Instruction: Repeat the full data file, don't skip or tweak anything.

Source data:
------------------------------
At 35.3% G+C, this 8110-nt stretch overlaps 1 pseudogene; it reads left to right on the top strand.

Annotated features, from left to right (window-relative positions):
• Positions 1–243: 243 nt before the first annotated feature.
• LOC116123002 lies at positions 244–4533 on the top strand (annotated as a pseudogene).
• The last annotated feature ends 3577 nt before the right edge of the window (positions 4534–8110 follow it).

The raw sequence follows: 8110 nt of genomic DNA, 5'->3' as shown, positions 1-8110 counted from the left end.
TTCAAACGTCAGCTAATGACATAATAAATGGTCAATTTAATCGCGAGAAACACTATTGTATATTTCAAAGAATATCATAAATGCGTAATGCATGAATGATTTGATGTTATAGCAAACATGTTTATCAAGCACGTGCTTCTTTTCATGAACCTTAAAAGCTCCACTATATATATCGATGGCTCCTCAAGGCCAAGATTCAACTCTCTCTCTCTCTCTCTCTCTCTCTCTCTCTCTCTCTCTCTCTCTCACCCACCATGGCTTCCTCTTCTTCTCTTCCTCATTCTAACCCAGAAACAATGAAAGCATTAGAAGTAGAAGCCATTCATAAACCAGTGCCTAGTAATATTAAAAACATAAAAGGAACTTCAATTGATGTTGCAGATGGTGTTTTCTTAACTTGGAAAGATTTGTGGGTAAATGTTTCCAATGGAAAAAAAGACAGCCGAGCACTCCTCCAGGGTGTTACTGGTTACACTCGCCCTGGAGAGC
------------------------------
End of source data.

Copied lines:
At 35.3% G+C, this 8110-nt stretch overlaps 1 pseudogene; it reads left to right on the top strand.

Annotated features, from left to right (window-relative positions):
• Positions 1–243: 243 nt before the first annotated feature.
• LOC116123002 lies at positions 244–4533 on the top strand (annotated as a pseudogene).
• The last annotated feature ends 3577 nt before the right edge of the window (positions 4534–8110 follow it).

The raw sequence follows: 8110 nt of genomic DNA, 5'->3' as shown, positions 1-8110 counted from the left end.
TTCAAACGTCAGCTAATGACATAATAAATGGTCAATTTAATCGCGAGAAACACTATTGTATATTTCAAAGAATATCATAAATGCGTAATGCATGAATGATTTGATGTTATAGCAAACATGTTTATCAAGCACGTGCTTCTTTTCATGAACCTTAAAAGCTCCACTATATATATCGATGGCTCCTCAAGGCCAAGATTCAACTCTCTCTCTCTCTCTCTCTCTCTCTCTCTCTCTCTCTCTCTCTCTCACCCACCATGGCTTCCTCTTCTTCTCTTCCTCATTCTAACCCAGAAACAATGAAAGCATTAGAAGTAGAAGCCATTCATAAACCAGTGCCTAGTAATATTAAAAACATAAAAGGAACTTCAATTGATGTTGCAGATGGTGTTTTCTTAACTTGGAAAGATTTGTGGGTAAATGTTTCCAATGGAAAAAAAGACAGCCGAGCACTCCTCCAGGGTGTTACTGGTTACACTCGCCCTGGAGAGC